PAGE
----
Thank you for commenting – I knew you were having trouble, so thanks for persisting! If you’d like more suggestions for the littlies, please let me know. I share reviews of children’s books often.

  17. says

    My entry:

    You have to be an Aussie, to be true blue, then Possum Magic must be read to you!

    Denyse

    PS My win…should I be that fortunate…would see me donating these books to a local library or family respite/care shelter where books are sorely needed.

  18. says

    great article! useful for me as I attempt to write my own children’s books.

    My answer to the comp:

    the day the crayons quit
    is the title I like best
    the way it leaves me wondering
    what do they give a rest?

  19. says

    The Day The Crayons Quit caught my eye. After reading your book review on this, I just know my son would love this storyline! Every time he uses his crayons, he seems to have a character for each colour. The ‘undressed’ Peach crayon would make him laugh; the Green crayons career in ‘colouring in green award’, would make me laugh :). It’s incredible to find a book that makes a small child and a big child (me) laugh together.

    Would love to win this book please!!!!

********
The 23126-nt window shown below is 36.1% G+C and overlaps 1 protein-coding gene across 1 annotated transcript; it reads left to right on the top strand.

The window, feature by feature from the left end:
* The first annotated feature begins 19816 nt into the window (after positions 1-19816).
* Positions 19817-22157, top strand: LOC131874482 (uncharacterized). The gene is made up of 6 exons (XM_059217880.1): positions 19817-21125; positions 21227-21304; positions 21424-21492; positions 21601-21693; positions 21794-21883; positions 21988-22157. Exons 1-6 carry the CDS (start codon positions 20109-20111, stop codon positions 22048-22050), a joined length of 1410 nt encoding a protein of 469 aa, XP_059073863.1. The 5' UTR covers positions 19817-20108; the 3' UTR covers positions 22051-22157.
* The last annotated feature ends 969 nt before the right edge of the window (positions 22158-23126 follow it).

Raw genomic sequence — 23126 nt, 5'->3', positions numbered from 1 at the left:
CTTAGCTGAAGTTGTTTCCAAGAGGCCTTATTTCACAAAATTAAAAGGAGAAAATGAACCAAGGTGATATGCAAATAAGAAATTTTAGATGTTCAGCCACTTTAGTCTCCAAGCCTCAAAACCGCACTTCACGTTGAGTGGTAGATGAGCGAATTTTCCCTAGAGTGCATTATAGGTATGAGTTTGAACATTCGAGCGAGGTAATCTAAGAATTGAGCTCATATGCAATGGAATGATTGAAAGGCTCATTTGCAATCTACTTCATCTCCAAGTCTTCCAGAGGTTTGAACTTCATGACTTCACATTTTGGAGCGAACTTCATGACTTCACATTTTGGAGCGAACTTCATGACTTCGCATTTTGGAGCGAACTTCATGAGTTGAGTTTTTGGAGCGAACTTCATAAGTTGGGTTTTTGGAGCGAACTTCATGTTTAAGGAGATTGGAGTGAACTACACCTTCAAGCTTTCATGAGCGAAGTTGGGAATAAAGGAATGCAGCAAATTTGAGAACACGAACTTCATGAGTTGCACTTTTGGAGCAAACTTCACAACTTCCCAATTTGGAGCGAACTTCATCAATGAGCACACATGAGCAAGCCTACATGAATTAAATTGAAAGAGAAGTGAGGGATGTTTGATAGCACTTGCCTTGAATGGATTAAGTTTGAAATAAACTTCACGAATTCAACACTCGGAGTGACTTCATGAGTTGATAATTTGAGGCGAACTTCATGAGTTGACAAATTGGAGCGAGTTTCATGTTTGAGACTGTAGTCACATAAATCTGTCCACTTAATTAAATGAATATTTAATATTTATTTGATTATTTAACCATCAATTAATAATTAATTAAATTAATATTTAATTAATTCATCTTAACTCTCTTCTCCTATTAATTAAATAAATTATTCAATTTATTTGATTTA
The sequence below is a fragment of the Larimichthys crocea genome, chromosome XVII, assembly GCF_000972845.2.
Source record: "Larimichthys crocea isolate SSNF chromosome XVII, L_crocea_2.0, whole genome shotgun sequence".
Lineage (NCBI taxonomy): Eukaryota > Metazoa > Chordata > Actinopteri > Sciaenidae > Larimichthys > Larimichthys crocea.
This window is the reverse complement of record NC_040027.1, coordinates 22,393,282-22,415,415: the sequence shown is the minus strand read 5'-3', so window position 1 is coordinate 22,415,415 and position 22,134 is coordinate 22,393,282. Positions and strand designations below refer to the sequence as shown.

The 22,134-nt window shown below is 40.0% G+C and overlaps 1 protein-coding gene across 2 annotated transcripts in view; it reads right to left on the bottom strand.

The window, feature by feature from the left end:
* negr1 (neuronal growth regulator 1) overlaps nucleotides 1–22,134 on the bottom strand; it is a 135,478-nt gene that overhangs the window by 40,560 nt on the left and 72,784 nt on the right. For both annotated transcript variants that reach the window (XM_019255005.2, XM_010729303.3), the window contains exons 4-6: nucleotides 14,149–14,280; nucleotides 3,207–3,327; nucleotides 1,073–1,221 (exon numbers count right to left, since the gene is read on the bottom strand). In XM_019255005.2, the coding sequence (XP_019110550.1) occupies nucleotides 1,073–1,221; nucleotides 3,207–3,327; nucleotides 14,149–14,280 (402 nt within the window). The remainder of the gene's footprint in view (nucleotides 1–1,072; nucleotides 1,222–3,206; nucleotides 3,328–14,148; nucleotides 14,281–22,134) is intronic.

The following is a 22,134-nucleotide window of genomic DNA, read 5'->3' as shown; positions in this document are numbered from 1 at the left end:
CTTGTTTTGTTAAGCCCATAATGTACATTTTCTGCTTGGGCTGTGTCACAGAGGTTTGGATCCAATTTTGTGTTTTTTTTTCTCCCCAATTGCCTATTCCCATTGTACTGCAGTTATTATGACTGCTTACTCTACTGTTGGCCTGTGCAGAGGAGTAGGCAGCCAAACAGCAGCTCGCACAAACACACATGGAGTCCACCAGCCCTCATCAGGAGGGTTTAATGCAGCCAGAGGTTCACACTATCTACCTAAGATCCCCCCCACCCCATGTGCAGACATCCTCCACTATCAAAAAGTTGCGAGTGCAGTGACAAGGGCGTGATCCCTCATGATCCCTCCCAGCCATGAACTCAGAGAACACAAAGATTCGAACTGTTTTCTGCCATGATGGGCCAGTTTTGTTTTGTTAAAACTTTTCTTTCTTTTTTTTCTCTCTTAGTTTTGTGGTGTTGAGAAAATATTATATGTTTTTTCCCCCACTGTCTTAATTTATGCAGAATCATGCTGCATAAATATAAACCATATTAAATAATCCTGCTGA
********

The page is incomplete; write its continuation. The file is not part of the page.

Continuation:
20. Sonya says

    The 13-Storey-Treehouse, as my daughter has read a couple of books from this series and loved them, but for some reason she hasn’t read the first one yet!

  21. Julian N. says

    The Day the Crayons Quit, because our four-year-old son loves books and his thirst for them has cost us a lot in overdue library fines!

  22. says

    Most definitely Pig the Pug (and if I’m honest, all of them! )
    The day the crayons quit was an unexpected delight when my daughter borrowed it from the library. Definitely one for the home bookshelf!

  23. says

    I have fond and vivid memories of my mother reading The BFG to me as a kid. I still remember the voices, the funny phrasing and the made-up words. It was an amazing experience.

    I remember reading books to our kids from about day zero. Couldn’t help myself…. Now I watch as my daughter ‘reads’ to various toys and dolls and my son ‘reads’ to her. It’s quite amazing to watch.

  24. says

    There’s so many great titles I’ve written down from this post – thank you Em! I read to the kids every night since they were babies – I remember being told that was a great thing to do for you kids. They still love their books and I must admit I duck and cover when those Bookclub magazines come out from school because the list of requests is HUGE! It’s so much fun watching them learn how to read – my eldest is so busting to get it right!!

    ‘The day the crayons quit’ looks adorable!

    Let’s hope the crayons have such lovable characters, it has a Toy Story effect. Suddenly my kids take extra good care and put them AWAY!!

    • says

      You’re welcome! I love nothing more than curling up with my kids and reading. We went through all of the Dr Seuss books one afternoon. I think I kept reading them even after they fell asleep!

  25. says

    My husband does most of the reading to our son and has done since he was born. It’s a bonding activity for them. My sons favourite book isn’t in the pack though – he loves Hairy Maclary particularly the ones featuring Scarface Claw. I find it incredible that someone who can’t yet talk will hold his breath in anticipation when he knows Scarface is on the next page.